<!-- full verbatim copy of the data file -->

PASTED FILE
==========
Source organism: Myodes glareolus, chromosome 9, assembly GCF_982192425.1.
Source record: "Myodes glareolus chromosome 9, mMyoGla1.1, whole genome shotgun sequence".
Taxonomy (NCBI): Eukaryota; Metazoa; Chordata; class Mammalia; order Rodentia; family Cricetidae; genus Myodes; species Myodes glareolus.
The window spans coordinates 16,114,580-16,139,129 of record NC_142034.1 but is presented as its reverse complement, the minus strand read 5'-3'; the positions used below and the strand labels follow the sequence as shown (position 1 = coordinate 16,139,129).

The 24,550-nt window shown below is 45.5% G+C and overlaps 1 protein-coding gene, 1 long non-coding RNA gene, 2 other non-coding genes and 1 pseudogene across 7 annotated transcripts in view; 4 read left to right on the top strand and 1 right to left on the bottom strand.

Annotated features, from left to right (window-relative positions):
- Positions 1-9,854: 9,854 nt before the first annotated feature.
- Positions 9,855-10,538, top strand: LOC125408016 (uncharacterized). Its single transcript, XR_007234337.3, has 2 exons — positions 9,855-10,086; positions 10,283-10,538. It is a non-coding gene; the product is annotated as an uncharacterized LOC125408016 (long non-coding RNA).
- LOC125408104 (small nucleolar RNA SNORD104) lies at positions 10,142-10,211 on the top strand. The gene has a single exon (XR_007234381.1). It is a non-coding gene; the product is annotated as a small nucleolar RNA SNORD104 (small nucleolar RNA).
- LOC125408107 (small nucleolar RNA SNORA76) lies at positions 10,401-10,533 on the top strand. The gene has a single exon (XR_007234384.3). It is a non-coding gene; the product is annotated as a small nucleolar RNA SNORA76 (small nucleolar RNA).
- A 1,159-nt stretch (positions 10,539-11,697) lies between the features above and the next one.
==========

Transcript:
Source organism: Myodes glareolus, chromosome 9, assembly GCF_982192425.1.
Source record: "Myodes glareolus chromosome 9, mMyoGla1.1, whole genome shotgun sequence".
Taxonomy (NCBI): Eukaryota; Metazoa; Chordata; class Mammalia; order Rodentia; family Cricetidae; genus Myodes; species Myodes glareolus.
The window spans coordinates 16,114,580-16,139,129 of record NC_142034.1 but is presented as its reverse complement, the minus strand read 5'-3'; the positions used below and the strand labels follow the sequence as shown (position 1 = coordinate 16,139,129).

The 24,550-nt window shown below is 45.5% G+C and overlaps 1 protein-coding gene, 1 long non-coding RNA gene, 2 other non-coding genes and 1 pseudogene across 7 annotated transcripts in view; 4 read left to right on the top strand and 1 right to left on the bottom strand.

Annotated features, from left to right (window-relative positions):
- Positions 1-9,854: 9,854 nt before the first annotated feature.
- Positions 9,855-10,538, top strand: LOC125408016 (uncharacterized). Its single transcript, XR_007234337.3, has 2 exons — positions 9,855-10,086; positions 10,283-10,538. It is a non-coding gene; the product is annotated as an uncharacterized LOC125408016 (long non-coding RNA).
- LOC125408104 (small nucleolar RNA SNORD104) lies at positions 10,142-10,211 on the top strand. The gene has a single exon (XR_007234381.1). It is a non-coding gene; the product is annotated as a small nucleolar RNA SNORD104 (small nucleolar RNA).
- LOC125408107 (small nucleolar RNA SNORA76) lies at positions 10,401-10,533 on the top strand. The gene has a single exon (XR_007234384.3). It is a non-coding gene; the product is annotated as a small nucleolar RNA SNORA76 (small nucleolar RNA).
- A 1,159-nt stretch (positions 10,539-11,697) lies between the features above and the next one.